"When a person who has not had kensho reads the Buddhist scriptures, questions his teachers and fellow monks about Buddhism, or practices religious disciplines, he is merely creating the causes of his own illusion. . . . But if this same person experiences kensho, everything changes. Although he is constantly thinking and acting, it is totally free and unattached. Although he is engaged in activity around the clock, that activity is, as such, non-activity."
Only the enlightened can teach enlightenment.
Our current problem is not that unenlightened teachers are teaching enlightenment. It's far worse than that: Unenlightened teachers are teaching unenlightenment. (I'll save my critique of the complete misunderstanding of Dōgen Zenji that passes for Dharma for another time.)
Another thread I'd like to tie in is this: American Buddhism is still very young, and in our haste to prove our independence we've severed the lifeline to Asia too quickly. If more of us trained in Asian monasteries supported by Asian Buddhists, we'd be much less in the dark. But instead, how often we wave our ignorance proudly like a flag! "We don't know what we're doing!" "We're making it up as we go along!" My, how Socratic! I suggest that not-knowing is a stance best taken vis a vis the ultimate--whereas there's plenty to learn about how to be a Buddhist in the conventional world. Perhaps we can suspend our American exceptionalism for just a little while and go learn from the experts. (Japanese monasticism is not dead. Almost dead, but not dead.)
Diversification and Self-fulfilling Prophecy
If in a fit of self-flagellation you have read this far, please indulge me in one final pointy point. Priests these days seem to be caught in a self-fulfilling prophecy. Thinking that if they specialize exclusively in realizing the Dharma they will have nothing of value to share, they branch out into other areas. Priests don mainstream guises and seek personal security in wholesome, consolation-prize careers--academics, acupuncture, yoga, psychotherapy, life coaching, you name it (as long as it sells). Far from the still center, life becomes a matter of spinning plates. Now having sacrificed their unique opportunity to practice Dharma for the sake of Dharma, they hedge their bets and seek personal security at the expense of Dharma. Now they truly have nothing transcendental to offer. A wider perspective, less reactivity, and so on are fine, but these are the province of psychology, not a radical uprooting of the illusory self. Having chosen the conventional over the ultimate, they now, indeed, have nothing ultimate to offer.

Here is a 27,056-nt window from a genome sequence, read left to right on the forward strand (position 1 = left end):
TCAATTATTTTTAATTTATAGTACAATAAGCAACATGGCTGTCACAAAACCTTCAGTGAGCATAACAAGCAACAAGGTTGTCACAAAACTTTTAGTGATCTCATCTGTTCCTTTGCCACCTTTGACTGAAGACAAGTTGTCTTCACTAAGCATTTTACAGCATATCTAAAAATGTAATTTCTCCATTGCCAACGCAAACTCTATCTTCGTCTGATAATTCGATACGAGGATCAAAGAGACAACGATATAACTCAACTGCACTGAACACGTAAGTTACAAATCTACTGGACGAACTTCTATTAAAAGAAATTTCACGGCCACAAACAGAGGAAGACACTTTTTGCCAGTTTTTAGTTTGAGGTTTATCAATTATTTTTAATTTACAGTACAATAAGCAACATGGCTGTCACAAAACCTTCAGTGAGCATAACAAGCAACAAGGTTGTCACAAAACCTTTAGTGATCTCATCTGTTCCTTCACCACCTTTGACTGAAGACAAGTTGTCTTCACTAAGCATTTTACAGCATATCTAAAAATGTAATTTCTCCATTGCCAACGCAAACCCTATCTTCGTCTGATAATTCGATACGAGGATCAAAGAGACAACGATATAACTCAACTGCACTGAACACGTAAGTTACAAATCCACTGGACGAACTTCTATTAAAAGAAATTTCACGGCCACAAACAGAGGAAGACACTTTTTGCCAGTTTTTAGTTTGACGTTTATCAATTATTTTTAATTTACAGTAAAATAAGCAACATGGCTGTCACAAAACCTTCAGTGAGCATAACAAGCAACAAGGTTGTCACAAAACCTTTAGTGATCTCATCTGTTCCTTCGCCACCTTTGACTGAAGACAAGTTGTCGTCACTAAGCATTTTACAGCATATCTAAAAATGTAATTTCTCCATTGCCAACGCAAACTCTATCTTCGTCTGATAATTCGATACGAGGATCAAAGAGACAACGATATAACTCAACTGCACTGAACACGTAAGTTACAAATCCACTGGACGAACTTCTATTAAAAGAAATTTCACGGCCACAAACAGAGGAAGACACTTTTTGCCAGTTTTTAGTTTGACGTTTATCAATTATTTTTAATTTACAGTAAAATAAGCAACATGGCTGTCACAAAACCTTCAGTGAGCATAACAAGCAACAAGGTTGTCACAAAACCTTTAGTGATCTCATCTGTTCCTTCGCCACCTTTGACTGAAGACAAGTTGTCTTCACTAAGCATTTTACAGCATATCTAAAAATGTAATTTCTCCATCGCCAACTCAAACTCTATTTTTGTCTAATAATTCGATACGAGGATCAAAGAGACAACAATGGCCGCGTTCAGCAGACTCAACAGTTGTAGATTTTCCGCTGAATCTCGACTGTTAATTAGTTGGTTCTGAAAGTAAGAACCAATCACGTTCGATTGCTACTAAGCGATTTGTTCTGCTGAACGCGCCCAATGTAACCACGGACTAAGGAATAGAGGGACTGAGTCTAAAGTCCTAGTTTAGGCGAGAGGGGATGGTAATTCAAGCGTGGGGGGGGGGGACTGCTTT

Hakuin Zenji tells it like this:
"I know a wealthy family in the province of Shinano. They have a large inherited fortune, and the influence they wield rivals that of the provincial daimyo himself. The family is so large that they must ring a dinner bell to call them all together. The great and powerful are frequent visitors. Although they have no family business as such, they have been able to maintain a quiet and comfortable existence.
"But recently they started brewing sake. They added male and female servants to the staff. The water mill now grinds away day and night hulling rice. A continuous procession of grain carts thunders heavily in through the gates. Their prosperity has increased tenfold over what it was before. Ten thousand bushels of rice are said to be consumed daily in the brewing of sake.
"An old man living nearby and witnessing these events, said: 'Those folks are finished. Their prosperity cannot continue much longer. What you now see is really a symptom of serious trouble. When the inner workings decay, the outer aspect always swells like that. They will probably try their hand at selling grain. Or open a shop to sell medicinal herbs. But before long they will have to dispose of them too.'
"When my teacher Shoju Rojin heard the old man's prediction, he heaved a heavy sigh.
"'I know just what he means. Since the Sung period, our patriarchal school has been in constant decline. Zen monks have extended their interests into a variety of different fields. It's just like the family in that story.'
"As he finished speaking, his eyes were swimming in tears."
 My cheeks are wet too.
Leaving Home is Leaving Home
Finally, the first rule of leaving home is that you must leave home. This means to dispense with the trappings of your former life, to shed your secular ambitions, to offer up your fears and insecurities on the altar of awakening. It is to truly take refuge in Buddha, Dharma and Sangha. Ordination is dying into new life, a pre-enactment of the ego-death that awaits one who trains wholeheartedly. The sight of Zen practitioners attempting to drag their worldly identities through the eye of the needle would be comical were it not so sad. The path is made by walking--walking forward into the unknown, leaving behind everything you ever thought you were or could be. Step into the living, breathing void and see what awaits beyond the confines of identity, careerism and conventional prudence. Dharma friends, I exhort you: Immerse yourself blind and dumb in the Dharma for the sake of the Dharma. Living this way, you will meet your death without regret.